Search tips
Search criteria 


Logo of pchealthPaediatrics and Child Health HomepageCurrent IssueSubscription PageSubmissions Pagewww.pulsus.comPaediatrics and Child Health
Paediatr Child Health. 2009 Jul-Aug; 14(6): 388.
PMCID: PMC2735382

Children and spinal manipulation therapy: Ask your patients about all the therapies they seek

Liliane Zorzela, MD1 and Sunita Vohra, MD FRCPC2

Two days before his school hockey league finals, a previously healthy eight-year-old boy had a runny nose and low-grade fever. He performed well during the first game with two goals. Afterwards, he complained of difficulties in moving his neck because of pain. To prepare him for the next game, his grandfather, who previously had significant improvement of his back pain with spinal manipulation, booked an appointment with a chiropractor.

The next morning, the boy felt exhausted and was a little sleepier than usual. The chiropractor found his cervical spine difficult to mobilize and recommended a return visit the next day for follow-up. Twelve hours later, the child arrived at the emergency department by ambulance after a generalized tonic-clonic seizure lasting less than 2 min. The initial assessment revealed a Glasgow coma scale of nine, with a rigid neck and normal pupils. His blood sugar and electrolyte levels were normal, and a computed tomography scan of his head was unremarkable. Because of persisting symptoms, a lumbar puncture was performed. An examination of the cerebrospinal fluid showed a white blood cell count of 7 × 106/L with 75% lymphocytes, a low glucose and a protein level of 0.63 g/L. A diagnosis of viral meningitis was confirmed by polymerase chain reaction. After a few days in the hospital, he improved and was discharged home.


  • The National Center for Complementary and Alternative Medicine of the National Institutes of Health defines complementary and alternative medicine (CAM) as a group of diverse medical and health care systems, practices and products that are not generally considered part of conventional medicine (1).
  • Approximately 20% to 40% of healthy children and 50% of children with chronic, recurrent or incurable conditions use CAM, almost always in conjunction with conventional care.
  • Chiropractic is the most common CAM practice used by Canadian children, for a variety of reasons (eg, health promotion, asthma), but most commonly for musculo-skeletal disorders (24).
  • Spinal manipulation is a manual procedure used for a therapeutic intent. A variety of different care providers (physiotherapists, massage therapists, physicians, osteopaths, naturopaths) may perform spinal manipulation as part of their scope of practice, but it is most frequently performed by chiropractors.
  • In adults, spinal manipulation is associated with:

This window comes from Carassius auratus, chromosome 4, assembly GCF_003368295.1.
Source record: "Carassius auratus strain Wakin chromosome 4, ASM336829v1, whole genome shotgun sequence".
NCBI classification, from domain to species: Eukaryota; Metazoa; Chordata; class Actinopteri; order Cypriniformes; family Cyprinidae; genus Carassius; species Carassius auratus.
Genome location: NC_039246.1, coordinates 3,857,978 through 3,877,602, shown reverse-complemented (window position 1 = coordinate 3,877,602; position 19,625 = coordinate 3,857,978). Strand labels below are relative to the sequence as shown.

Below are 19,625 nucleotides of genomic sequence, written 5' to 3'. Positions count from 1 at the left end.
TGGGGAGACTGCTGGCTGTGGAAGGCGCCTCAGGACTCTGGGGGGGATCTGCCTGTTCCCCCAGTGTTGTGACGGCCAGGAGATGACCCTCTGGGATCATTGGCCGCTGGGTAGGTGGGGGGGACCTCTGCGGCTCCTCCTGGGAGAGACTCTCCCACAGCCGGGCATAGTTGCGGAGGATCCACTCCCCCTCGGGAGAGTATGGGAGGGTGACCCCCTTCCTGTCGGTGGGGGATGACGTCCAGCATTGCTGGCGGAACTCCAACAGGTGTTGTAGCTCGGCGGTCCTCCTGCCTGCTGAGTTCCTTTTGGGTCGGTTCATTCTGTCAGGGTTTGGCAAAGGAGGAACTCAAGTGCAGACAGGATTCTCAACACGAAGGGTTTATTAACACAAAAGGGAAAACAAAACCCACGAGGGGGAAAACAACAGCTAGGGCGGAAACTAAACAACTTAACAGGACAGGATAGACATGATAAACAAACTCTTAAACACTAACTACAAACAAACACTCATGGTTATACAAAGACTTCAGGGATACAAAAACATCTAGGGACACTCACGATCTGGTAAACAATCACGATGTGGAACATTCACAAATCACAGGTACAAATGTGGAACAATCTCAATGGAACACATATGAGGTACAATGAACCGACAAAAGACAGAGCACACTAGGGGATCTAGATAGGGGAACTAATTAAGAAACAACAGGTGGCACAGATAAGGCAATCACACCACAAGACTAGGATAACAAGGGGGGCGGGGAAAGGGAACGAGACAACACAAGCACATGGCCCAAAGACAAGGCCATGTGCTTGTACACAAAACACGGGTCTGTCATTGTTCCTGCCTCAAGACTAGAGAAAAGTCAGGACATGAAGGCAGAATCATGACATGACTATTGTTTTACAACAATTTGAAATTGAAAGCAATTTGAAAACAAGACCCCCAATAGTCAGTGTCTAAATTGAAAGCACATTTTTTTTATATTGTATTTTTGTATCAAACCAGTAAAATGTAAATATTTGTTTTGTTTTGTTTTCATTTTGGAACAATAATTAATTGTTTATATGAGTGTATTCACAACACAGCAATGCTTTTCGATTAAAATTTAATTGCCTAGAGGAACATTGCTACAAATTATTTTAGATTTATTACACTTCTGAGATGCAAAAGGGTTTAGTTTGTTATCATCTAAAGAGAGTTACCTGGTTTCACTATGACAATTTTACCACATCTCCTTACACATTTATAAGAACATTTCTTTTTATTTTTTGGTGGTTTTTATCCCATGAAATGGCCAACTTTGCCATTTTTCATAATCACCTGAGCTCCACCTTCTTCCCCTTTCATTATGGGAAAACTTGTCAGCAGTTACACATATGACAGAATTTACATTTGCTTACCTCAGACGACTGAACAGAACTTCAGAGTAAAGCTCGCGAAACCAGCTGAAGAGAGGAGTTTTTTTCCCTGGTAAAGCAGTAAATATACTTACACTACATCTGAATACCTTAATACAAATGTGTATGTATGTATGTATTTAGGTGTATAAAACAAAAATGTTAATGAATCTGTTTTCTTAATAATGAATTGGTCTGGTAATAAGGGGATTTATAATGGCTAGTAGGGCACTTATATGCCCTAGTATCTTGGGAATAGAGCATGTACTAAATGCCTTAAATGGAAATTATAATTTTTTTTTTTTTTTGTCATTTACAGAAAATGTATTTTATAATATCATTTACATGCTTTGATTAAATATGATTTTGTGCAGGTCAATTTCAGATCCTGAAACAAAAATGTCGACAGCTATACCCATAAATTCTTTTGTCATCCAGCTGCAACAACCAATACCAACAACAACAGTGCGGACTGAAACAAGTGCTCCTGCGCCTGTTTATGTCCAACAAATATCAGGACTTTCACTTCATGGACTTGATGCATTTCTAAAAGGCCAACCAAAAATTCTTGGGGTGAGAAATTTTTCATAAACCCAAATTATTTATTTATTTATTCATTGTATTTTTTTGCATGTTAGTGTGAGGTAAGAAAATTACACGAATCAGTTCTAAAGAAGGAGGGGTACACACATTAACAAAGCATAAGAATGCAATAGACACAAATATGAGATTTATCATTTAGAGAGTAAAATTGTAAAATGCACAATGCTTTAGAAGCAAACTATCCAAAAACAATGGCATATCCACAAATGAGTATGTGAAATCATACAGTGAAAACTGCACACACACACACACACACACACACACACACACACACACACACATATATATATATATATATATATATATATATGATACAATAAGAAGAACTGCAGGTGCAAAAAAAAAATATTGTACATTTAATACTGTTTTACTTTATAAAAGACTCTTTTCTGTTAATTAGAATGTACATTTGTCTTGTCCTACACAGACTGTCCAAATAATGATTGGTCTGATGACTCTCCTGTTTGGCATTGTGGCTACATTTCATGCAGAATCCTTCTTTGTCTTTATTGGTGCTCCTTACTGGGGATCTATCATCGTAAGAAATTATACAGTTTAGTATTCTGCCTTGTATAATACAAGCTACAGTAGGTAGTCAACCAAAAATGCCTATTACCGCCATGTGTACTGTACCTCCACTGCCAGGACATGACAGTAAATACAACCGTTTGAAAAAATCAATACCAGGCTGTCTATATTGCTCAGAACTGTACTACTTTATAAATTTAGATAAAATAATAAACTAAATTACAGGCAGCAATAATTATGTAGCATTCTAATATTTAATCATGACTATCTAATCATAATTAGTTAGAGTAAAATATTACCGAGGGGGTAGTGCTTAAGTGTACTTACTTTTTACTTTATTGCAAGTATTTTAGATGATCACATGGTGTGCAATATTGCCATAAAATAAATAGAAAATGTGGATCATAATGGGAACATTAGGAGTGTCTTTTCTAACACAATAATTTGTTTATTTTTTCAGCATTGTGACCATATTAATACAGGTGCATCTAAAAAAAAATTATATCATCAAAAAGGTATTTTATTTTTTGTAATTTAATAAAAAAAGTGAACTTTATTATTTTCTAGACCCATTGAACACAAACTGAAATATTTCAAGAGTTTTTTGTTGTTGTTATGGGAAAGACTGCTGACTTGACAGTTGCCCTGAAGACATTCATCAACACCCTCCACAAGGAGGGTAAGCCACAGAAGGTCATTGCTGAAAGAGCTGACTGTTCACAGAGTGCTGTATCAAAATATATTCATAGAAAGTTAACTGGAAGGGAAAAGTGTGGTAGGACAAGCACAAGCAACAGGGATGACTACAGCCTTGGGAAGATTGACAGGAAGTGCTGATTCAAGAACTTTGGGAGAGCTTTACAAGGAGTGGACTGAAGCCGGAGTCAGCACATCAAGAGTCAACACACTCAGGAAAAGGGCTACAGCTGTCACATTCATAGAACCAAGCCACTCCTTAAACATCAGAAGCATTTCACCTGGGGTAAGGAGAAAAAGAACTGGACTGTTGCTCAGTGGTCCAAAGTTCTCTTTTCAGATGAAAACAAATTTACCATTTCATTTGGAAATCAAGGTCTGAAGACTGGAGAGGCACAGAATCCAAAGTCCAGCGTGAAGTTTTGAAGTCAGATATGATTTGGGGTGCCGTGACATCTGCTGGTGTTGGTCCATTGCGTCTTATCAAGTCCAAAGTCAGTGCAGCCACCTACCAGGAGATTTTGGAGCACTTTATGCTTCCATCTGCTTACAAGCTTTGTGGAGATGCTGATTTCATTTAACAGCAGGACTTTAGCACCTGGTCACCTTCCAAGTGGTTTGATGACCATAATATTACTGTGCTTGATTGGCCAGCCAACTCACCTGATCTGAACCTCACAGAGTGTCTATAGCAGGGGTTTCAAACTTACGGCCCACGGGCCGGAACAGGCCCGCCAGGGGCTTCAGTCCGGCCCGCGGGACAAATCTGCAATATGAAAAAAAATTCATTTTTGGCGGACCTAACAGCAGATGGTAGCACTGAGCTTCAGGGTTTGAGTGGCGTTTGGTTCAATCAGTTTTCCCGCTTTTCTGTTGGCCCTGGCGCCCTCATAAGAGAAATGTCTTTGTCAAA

• minor adverse events (eg, local discomfort) that self-resolve within 24 h in 30% to 55% of patients;
    • rare serious adverse events, such as vertebrobasilar accidents and cauda equina syndrome (3,5,6).
  • Among children, spinal manipulation is common, and the rate of paediatric adverse events (minor or otherwise) is not yet known (3).
  • Less than 40% of parents inform their doctor about their children’s CAM use. Clinicians should inquire about the use of CAM during every medical history.

Given the popular use of CAM therapies and the need to thoroughly investigate their safety, active surveillance of paediatric CAM is presently being conducted by the Canadian Paediatric Surveillance Program. This study is examining both the direct and indirect serious adverse events caused by CAM. Indirect adverse events are those associated with delays in diagnosis and treatment (4). CPSP participants are invited to report any suspected adverse events related to CAM.


1. National Center for Complementary and Alternative Medicine. <> (Version current at July 7, 2009)
2. Goldman RD, Vohra S. Complementary and alternative medicine use by children visiting a pediatric emergency department. Can J Clin Pharmacol. 2004;11:e245–56. (Abst)
3. Vohra S, Johnston BC, Cramer K, Humphreys K. Adverse events associated with pediatric spinal manipulation: A systematic review. Pediatrics. 2007;119:e275–83. [PubMed]
4. Canadian Paediatric Society, Community Paediatrics Committee [Principal author: L Spigelblatt] Chiropractic care for children: Controversies and issues. Paediatr Child Health. 2002;7:85–9. [PMC free article] [PubMed]
5. Haldeman S, Kohlbeck FJ, McGregor M. Unpredictability of cerebrovascular ischemia associated with cervical spine manipulation therapy: A review of sixty-four cases after cervical spine manipulation. Spine. 2002;27:49–55. [PubMed]
6. Assendelft WJ, Bouter LM, Knipschild PG. Complications of spinal manipulation: A comprehensive review of the literature. J Fam Pract. 1996;42:475–80. [PubMed]

Articles from Paediatrics & Child Health are provided here courtesy of Pulsus Group